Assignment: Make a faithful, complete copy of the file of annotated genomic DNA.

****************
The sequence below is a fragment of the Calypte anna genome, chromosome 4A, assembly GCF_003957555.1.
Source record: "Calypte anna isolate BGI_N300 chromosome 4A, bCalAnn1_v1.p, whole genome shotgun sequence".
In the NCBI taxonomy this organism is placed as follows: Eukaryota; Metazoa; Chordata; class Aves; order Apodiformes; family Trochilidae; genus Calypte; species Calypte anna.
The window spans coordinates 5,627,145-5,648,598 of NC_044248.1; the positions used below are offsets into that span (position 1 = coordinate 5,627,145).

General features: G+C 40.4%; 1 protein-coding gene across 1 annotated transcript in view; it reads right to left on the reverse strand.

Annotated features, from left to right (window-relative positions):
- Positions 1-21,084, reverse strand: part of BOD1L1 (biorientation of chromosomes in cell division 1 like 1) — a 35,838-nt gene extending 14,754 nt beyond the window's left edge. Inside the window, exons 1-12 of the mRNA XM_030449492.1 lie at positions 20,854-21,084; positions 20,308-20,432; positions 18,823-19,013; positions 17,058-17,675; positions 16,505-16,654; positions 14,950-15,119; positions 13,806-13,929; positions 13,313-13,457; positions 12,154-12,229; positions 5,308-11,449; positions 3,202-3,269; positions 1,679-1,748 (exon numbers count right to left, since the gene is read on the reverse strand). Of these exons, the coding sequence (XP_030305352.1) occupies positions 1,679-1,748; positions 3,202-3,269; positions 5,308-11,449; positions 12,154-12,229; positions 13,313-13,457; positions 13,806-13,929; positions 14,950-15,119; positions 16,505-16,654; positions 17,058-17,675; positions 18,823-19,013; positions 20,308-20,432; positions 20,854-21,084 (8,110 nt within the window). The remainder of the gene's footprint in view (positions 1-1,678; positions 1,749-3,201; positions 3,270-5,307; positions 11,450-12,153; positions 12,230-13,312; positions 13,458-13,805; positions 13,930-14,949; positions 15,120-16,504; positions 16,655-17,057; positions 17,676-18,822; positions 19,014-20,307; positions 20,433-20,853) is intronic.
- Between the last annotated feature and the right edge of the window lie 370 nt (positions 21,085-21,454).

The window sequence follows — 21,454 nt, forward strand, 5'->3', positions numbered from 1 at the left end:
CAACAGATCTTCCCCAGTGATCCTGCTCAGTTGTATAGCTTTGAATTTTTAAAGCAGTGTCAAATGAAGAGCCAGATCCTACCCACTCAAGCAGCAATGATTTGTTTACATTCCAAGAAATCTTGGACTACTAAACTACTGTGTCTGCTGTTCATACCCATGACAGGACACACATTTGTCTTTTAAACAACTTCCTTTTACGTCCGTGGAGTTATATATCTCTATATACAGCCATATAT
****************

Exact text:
The sequence below is a fragment of the Calypte anna genome, chromosome 4A, assembly GCF_003957555.1.
Source record: "Calypte anna isolate BGI_N300 chromosome 4A, bCalAnn1_v1.p, whole genome shotgun sequence".
In the NCBI taxonomy this organism is placed as follows: Eukaryota; Metazoa; Chordata; class Aves; order Apodiformes; family Trochilidae; genus Calypte; species Calypte anna.
The window spans coordinates 5,627,145-5,648,598 of NC_044248.1; the positions used below are offsets into that span (position 1 = coordinate 5,627,145).

General features: G+C 40.4%; 1 protein-coding gene across 1 annotated transcript in view; it reads right to left on the reverse strand.

Annotated features, from left to right (window-relative positions):
- Positions 1-21,084, reverse strand: part of BOD1L1 (biorientation of chromosomes in cell division 1 like 1) — a 35,838-nt gene extending 14,754 nt beyond the window's left edge. Inside the window, exons 1-12 of the mRNA XM_030449492.1 lie at positions 20,854-21,084; positions 20,308-20,432; positions 18,823-19,013; positions 17,058-17,675; positions 16,505-16,654; positions 14,950-15,119; positions 13,806-13,929; positions 13,313-13,457; positions 12,154-12,229; positions 5,308-11,449; positions 3,202-3,269; positions 1,679-1,748 (exon numbers count right to left, since the gene is read on the reverse strand). Of these exons, the coding sequence (XP_030305352.1) occupies positions 1,679-1,748; positions 3,202-3,269; positions 5,308-11,449; positions 12,154-12,229; positions 13,313-13,457; positions 13,806-13,929; positions 14,950-15,119; positions 16,505-16,654; positions 17,058-17,675; positions 18,823-19,013; positions 20,308-20,432; positions 20,854-21,084 (8,110 nt within the window). The remainder of the gene's footprint in view (positions 1-1,678; positions 1,749-3,201; positions 3,270-5,307; positions 11,450-12,153; positions 12,230-13,312; positions 13,458-13,805; positions 13,930-14,949; positions 15,120-16,504; positions 16,655-17,057; positions 17,676-18,822; positions 19,014-20,307; positions 20,433-20,853) is intronic.
- Between the last annotated feature and the right edge of the window lie 370 nt (positions 21,085-21,454).

The window sequence follows — 21,454 nt, forward strand, 5'->3', positions numbered from 1 at the left end:
CAACAGATCTTCCCCAGTGATCCTGCTCAGTTGTATAGCTTTGAATTTTTAAAGCAGTGTCAAATGAAGAGCCAGATCCTACCCACTCAAGCAGCAATGATTTGTTTACATTCCAAGAAATCTTGGACTACTAAACTACTGTGTCTGCTGTTCATACCCATGACAGGACACACATTTGTCTTTTAAACAACTTCCTTTTACGTCCGTGGAGTTATATATCTCTATATACAGCCATATAT